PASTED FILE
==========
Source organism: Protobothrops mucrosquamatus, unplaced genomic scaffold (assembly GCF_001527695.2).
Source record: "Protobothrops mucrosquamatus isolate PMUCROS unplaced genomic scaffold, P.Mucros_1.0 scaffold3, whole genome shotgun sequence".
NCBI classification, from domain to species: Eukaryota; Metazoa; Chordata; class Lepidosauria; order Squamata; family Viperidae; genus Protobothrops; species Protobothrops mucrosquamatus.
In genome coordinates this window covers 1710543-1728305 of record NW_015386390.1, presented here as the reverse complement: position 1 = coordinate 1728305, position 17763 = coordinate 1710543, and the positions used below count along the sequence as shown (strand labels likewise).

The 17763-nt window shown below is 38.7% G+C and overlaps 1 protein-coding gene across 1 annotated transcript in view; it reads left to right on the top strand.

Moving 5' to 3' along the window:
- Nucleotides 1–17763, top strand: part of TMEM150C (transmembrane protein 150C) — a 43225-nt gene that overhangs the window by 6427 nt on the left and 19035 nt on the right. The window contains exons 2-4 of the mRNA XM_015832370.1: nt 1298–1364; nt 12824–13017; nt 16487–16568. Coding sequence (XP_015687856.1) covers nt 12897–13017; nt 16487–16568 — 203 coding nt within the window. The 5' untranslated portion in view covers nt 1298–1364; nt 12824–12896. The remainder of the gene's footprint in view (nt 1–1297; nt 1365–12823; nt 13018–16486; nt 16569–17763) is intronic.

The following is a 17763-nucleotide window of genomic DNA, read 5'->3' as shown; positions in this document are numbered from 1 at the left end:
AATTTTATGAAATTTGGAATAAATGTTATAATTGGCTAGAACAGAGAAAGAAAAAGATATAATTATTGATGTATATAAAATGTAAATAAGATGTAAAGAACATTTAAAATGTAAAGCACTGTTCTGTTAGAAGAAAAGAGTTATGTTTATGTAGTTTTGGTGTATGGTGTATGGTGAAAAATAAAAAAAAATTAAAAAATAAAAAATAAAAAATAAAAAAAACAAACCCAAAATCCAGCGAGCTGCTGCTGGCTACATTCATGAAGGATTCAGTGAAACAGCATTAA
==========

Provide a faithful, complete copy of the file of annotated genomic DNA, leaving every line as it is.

Source organism: Protobothrops mucrosquamatus, unplaced genomic scaffold (assembly GCF_001527695.2).
Source record: "Protobothrops mucrosquamatus isolate PMUCROS unplaced genomic scaffold, P.Mucros_1.0 scaffold3, whole genome shotgun sequence".
NCBI classification, from domain to species: Eukaryota; Metazoa; Chordata; class Lepidosauria; order Squamata; family Viperidae; genus Protobothrops; species Protobothrops mucrosquamatus.
In genome coordinates this window covers 1710543-1728305 of record NW_015386390.1, presented here as the reverse complement: position 1 = coordinate 1728305, position 17763 = coordinate 1710543, and the positions used below count along the sequence as shown (strand labels likewise).

The 17763-nt window shown below is 38.7% G+C and overlaps 1 protein-coding gene across 1 annotated transcript in view; it reads left to right on the top strand.

Moving 5' to 3' along the window:
- Nucleotides 1–17763, top strand: part of TMEM150C (transmembrane protein 150C) — a 43225-nt gene that overhangs the window by 6427 nt on the left and 19035 nt on the right. The window contains exons 2-4 of the mRNA XM_015832370.1: nt 1298–1364; nt 12824–13017; nt 16487–16568. Coding sequence (XP_015687856.1) covers nt 12897–13017; nt 16487–16568 — 203 coding nt within the window. The 5' untranslated portion in view covers nt 1298–1364; nt 12824–12896. The remainder of the gene's footprint in view (nt 1–1297; nt 1365–12823; nt 13018–16486; nt 16569–17763) is intronic.

The following is a 17763-nucleotide window of genomic DNA, read 5'->3' as shown; positions in this document are numbered from 1 at the left end:
AATTTTATGAAATTTGGAATAAATGTTATAATTGGCTAGAACAGAGAAAGAAAAAGATATAATTATTGATGTATATAAAATGTAAATAAGATGTAAAGAACATTTAAAATGTAAAGCACTGTTCTGTTAGAAGAAAAGAGTTATGTTTATGTAGTTTTGGTGTATGGTGTATGGTGAAAAATAAAAAAAAATTAAAAAATAAAAAATAAAAAATAAAAAAAACAAACCCAAAATCCAGCGAGCTGCTGCTGGCTACATTCATGAAGGATTCAGTGAAACAGCATTAA